DON’T DRINK AND DRIVE!
As a driver, you have probably heard this countless times.
But even so, you should always, always obey it.
Well, did you know that driving under the influence can lead up to 30 times the risk of crashing than if you were sober?
Besides that, being convicted of a DUI will ensure harsh penalties.
This is what we’re going to talk about here.
We’ll go over all the Nevada DUI laws, then we’ll move on to penalties, how to spot a drunk driver, and some FAQs.
So let’s dive right in!
DUI Laws in Nevada
There are several DUI-related laws in Nevada. These are:
- Illegal BAC levels
- Implied Consent
- Drugs and driving
- Open Container
- Minor Passenger
Let’s go over them one by one.
Illegal BAC Levels
How does the state determine “drunk driving”?
Well, it will depend on your Blood Alcohol Content (BAC) level. In simpler terms, it will depend on how much alcohol is in your system.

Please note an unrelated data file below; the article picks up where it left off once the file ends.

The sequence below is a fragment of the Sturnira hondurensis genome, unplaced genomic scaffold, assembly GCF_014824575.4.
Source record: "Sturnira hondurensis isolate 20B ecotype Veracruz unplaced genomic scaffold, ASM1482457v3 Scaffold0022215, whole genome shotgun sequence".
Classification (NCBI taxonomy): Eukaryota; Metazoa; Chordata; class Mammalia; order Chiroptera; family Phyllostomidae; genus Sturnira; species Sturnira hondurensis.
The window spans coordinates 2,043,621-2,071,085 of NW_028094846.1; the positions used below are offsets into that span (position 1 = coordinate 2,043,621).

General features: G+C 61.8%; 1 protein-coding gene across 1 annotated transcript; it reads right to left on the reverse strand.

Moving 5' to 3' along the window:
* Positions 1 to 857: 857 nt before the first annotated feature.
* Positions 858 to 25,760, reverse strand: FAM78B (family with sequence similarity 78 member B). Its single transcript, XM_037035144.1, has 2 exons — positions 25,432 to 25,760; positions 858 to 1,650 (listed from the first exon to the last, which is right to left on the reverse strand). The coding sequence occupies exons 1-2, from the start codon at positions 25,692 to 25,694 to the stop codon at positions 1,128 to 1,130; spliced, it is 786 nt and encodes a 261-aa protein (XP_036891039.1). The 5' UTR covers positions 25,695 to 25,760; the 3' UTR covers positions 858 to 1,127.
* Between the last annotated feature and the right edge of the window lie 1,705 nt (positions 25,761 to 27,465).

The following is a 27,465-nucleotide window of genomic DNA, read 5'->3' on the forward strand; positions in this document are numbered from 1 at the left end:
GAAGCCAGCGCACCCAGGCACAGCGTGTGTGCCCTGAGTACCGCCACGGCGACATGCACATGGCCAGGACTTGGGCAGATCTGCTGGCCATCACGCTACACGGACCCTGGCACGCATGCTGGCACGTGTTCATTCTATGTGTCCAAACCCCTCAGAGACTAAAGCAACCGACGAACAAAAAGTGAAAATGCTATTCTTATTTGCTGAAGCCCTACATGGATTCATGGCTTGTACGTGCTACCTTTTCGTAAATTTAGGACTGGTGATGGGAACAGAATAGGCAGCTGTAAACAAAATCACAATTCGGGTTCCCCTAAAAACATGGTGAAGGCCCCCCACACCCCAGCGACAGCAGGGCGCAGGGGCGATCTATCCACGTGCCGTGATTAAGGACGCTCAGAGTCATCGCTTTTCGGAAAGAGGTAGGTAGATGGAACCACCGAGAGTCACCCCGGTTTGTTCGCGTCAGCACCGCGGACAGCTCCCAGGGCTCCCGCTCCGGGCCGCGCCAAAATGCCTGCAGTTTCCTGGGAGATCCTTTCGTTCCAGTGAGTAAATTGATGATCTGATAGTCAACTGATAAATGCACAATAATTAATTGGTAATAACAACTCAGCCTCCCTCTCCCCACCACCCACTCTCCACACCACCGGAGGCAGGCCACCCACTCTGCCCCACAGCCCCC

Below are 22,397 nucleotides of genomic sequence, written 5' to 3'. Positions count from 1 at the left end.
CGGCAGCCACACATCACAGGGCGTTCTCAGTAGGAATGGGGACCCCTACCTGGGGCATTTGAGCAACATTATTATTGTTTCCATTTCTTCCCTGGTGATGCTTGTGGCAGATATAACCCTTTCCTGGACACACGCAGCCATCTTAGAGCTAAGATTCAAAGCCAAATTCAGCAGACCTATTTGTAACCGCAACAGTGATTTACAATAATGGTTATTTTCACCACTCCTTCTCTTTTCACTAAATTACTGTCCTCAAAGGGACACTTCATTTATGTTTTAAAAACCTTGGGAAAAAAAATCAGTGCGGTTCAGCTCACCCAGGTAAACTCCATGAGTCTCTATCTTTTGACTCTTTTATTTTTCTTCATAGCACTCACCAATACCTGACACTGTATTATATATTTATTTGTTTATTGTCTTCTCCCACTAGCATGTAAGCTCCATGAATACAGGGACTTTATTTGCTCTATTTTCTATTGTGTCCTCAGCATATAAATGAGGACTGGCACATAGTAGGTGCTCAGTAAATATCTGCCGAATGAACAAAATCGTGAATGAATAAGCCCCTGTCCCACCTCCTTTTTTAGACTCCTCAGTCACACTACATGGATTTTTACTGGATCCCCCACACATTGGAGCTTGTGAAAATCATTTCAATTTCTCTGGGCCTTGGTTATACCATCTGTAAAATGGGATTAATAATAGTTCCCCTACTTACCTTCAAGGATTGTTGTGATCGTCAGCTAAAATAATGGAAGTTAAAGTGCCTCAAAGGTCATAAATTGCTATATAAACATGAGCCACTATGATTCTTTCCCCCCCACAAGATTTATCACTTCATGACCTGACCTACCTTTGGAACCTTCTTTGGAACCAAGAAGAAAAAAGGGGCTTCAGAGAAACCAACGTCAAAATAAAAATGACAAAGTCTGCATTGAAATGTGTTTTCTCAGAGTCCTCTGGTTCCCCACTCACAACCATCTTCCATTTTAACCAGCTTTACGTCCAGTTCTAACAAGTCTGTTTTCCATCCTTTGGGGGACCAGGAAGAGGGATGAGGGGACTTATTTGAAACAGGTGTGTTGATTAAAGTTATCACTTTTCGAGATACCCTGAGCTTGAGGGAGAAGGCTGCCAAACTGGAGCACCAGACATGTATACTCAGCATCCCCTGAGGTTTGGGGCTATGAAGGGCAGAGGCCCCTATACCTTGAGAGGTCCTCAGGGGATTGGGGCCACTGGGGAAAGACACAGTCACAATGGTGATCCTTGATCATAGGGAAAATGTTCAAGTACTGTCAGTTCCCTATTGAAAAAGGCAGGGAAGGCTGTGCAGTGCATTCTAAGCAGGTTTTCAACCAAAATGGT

In Nevada, you are drunk driving if your BAC level reaches:
- 0.08% or more for non-commercial drivers
- 0.04% or more for commercial drivers
- 0.02% or more for non-commercial drivers under 21 years old
However, even if you are found to have less than these BAC levels, you can still be penalized or arrested if you show signs of impaired driving, as well as collide with someone and cause injury or death.
Implied Consent Law
Under the Implied Consent Law, anyone with a Nevada driver’s license is required to consent to a blood, urine, or breath test to check their BAC levels.
So if a law enforcement officer suspects you of DUI, they will pull you over and do the test on you — and you have to submit to it.
If you refuse to take any of these tests, your permit or license will be suspended or revoked for a year. Yes, even if you were not really drunk driving.